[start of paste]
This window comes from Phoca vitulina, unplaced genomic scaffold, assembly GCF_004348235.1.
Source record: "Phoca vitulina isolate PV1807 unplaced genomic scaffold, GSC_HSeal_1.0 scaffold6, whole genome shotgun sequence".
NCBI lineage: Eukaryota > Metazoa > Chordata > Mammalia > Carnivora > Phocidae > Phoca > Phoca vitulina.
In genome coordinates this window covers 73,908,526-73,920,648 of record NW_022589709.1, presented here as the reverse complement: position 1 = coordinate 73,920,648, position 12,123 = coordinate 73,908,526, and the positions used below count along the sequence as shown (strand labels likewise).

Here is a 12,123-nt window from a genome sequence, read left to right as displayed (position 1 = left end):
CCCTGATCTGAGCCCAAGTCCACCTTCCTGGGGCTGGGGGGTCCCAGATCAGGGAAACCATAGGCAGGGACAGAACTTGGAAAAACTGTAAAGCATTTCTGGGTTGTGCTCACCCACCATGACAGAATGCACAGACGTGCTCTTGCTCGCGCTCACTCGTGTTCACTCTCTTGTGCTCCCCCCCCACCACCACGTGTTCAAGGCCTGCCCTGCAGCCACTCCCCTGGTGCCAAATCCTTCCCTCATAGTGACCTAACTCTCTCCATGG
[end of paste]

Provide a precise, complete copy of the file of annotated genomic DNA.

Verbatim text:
This window comes from Phoca vitulina, unplaced genomic scaffold, assembly GCF_004348235.1.
Source record: "Phoca vitulina isolate PV1807 unplaced genomic scaffold, GSC_HSeal_1.0 scaffold6, whole genome shotgun sequence".
NCBI lineage: Eukaryota > Metazoa > Chordata > Mammalia > Carnivora > Phocidae > Phoca > Phoca vitulina.
In genome coordinates this window covers 73,908,526-73,920,648 of record NW_022589709.1, presented here as the reverse complement: position 1 = coordinate 73,920,648, position 12,123 = coordinate 73,908,526, and the positions used below count along the sequence as shown (strand labels likewise).

Here is a 12,123-nt window from a genome sequence, read left to right as displayed (position 1 = left end):
CCCTGATCTGAGCCCAAGTCCACCTTCCTGGGGCTGGGGGGTCCCAGATCAGGGAAACCATAGGCAGGGACAGAACTTGGAAAAACTGTAAAGCATTTCTGGGTTGTGCTCACCCACCATGACAGAATGCACAGACGTGCTCTTGCTCGCGCTCACTCGTGTTCACTCTCTTGTGCTCCCCCCCCACCACCACGTGTTCAAGGCCTGCCCTGCAGCCACTCCCCTGGTGCCAAATCCTTCCCTCATAGTGACCTAACTCTCTCCATGG